What is the increased risk of breast cancer in women with a history of oral contraceptive use?

Updated: Dec 26, 2019
  • Author: Graham A Colditz, MD, DrPH; Chief Editor: Chandandeep Nagi, MD  more...
  • Print


Results of more than 50 studies have provided considerable reassurance that there is little, if any, increase in risk with past oral contraceptive use in general, even among women who have used oral contraceptives for 10 or more years. In the pooled analysis, long-term use among young women was not independently associated with an increase in breast cancer risk, but current users and recent users (< 10 years since last use) had a modest elevation in risk compared to never users.

Current and recent users, the group that appears to have a modest increase in risk, are generally young (< 45 years) and thus have a low absolute risk for breast cancer. Hence, a modest increase in their risk will result in few additional cases of breast cancer. Nevertheless, this increased risk among current and recent users should be considered and balanced against benefits, including reduced ovarian cancer risk, in the overall decision of whether to use oral contraceptives. Recent findings suggest that long-term use of triphasic preparations containing levonorgestrel may account for most of this excess risk.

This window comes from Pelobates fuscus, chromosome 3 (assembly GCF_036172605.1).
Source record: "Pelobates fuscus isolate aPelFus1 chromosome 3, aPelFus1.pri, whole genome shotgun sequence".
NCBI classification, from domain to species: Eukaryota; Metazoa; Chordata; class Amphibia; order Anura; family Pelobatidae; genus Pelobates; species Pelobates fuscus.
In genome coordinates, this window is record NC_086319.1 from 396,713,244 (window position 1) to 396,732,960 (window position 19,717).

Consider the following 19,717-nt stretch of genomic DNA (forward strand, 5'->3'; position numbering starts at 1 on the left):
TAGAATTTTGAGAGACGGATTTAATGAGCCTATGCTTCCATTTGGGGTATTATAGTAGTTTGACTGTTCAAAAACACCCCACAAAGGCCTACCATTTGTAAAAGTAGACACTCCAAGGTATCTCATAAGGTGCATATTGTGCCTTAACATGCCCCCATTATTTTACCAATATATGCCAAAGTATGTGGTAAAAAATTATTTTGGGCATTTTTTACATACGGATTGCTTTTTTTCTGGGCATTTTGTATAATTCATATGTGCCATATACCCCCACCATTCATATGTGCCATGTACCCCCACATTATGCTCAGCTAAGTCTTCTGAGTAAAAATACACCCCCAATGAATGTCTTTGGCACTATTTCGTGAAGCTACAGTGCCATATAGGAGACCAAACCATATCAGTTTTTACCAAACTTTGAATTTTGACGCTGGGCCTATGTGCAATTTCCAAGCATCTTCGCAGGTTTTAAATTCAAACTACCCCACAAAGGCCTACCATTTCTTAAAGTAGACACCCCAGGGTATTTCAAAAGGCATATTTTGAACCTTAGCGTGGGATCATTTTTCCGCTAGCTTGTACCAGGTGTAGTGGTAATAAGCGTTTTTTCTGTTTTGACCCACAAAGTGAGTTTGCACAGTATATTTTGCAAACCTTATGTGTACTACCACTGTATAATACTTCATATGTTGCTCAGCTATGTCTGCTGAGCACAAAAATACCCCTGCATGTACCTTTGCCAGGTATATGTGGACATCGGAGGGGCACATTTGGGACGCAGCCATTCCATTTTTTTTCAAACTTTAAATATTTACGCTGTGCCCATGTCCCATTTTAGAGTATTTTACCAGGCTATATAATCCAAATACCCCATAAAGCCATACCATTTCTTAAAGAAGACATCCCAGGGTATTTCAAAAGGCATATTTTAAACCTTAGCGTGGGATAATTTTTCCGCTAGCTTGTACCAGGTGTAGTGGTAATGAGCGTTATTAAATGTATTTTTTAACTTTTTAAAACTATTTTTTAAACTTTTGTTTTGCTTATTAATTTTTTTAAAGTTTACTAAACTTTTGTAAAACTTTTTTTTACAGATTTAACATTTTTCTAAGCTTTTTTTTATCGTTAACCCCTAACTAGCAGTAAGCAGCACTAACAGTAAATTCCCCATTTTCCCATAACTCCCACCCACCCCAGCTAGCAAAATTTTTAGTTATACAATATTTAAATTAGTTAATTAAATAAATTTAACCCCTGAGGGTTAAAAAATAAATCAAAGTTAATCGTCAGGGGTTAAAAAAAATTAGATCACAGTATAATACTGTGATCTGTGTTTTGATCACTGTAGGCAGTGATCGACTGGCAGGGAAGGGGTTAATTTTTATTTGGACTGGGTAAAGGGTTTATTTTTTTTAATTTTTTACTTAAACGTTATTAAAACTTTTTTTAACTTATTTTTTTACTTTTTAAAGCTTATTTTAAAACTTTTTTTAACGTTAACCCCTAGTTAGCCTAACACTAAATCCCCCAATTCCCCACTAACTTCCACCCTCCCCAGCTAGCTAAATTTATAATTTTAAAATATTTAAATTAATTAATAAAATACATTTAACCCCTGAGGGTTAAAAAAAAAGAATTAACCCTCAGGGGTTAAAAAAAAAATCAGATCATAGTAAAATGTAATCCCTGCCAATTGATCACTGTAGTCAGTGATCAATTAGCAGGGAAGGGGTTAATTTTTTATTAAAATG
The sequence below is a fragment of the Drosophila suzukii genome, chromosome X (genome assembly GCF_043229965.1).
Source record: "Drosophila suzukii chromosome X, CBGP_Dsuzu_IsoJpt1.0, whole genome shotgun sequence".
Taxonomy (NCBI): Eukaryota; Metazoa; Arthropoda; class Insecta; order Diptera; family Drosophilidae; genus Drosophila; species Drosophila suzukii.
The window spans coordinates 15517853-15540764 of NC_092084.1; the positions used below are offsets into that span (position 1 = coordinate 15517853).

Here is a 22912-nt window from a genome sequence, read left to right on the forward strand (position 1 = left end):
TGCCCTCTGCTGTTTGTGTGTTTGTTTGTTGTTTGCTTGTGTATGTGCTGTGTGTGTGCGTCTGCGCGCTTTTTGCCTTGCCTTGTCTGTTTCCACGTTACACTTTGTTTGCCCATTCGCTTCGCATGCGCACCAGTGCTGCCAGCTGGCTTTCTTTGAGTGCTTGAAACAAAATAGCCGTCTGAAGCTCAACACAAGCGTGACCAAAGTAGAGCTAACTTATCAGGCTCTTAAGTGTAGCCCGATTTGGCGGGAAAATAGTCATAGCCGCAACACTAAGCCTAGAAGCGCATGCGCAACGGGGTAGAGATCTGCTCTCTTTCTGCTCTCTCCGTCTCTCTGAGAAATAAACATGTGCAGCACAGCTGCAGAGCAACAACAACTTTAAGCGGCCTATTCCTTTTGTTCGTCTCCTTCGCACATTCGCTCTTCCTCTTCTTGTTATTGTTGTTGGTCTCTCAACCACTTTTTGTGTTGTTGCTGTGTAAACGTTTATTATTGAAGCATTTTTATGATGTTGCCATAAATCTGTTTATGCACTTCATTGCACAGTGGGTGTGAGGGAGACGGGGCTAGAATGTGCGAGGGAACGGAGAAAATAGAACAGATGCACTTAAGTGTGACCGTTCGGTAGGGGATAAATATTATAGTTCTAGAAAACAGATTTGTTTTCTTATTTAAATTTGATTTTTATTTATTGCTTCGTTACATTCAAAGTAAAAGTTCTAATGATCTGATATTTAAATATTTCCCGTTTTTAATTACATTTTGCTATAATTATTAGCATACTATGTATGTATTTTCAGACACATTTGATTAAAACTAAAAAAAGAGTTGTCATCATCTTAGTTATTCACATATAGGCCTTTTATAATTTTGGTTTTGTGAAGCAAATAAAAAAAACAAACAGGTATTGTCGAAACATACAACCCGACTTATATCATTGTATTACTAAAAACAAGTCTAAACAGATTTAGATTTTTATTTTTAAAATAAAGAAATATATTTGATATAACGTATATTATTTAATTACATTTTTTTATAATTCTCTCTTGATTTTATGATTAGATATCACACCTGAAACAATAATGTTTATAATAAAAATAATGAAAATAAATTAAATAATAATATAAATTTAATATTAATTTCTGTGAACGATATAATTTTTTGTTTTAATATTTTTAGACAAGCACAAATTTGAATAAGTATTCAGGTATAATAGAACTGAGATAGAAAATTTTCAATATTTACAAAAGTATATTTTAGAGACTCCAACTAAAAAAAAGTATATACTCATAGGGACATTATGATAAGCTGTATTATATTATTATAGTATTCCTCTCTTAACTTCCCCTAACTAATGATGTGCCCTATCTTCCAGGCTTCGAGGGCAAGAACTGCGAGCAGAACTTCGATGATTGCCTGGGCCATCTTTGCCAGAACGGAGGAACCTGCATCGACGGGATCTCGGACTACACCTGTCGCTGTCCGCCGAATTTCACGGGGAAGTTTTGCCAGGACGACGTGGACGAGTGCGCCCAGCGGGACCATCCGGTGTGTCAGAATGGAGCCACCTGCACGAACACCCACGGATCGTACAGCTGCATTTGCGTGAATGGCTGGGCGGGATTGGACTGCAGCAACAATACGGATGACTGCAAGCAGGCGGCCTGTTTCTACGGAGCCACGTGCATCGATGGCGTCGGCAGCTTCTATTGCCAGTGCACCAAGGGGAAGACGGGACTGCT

Did this answer your question?
Additional feedback? (Optional)
Thank you for your feedback!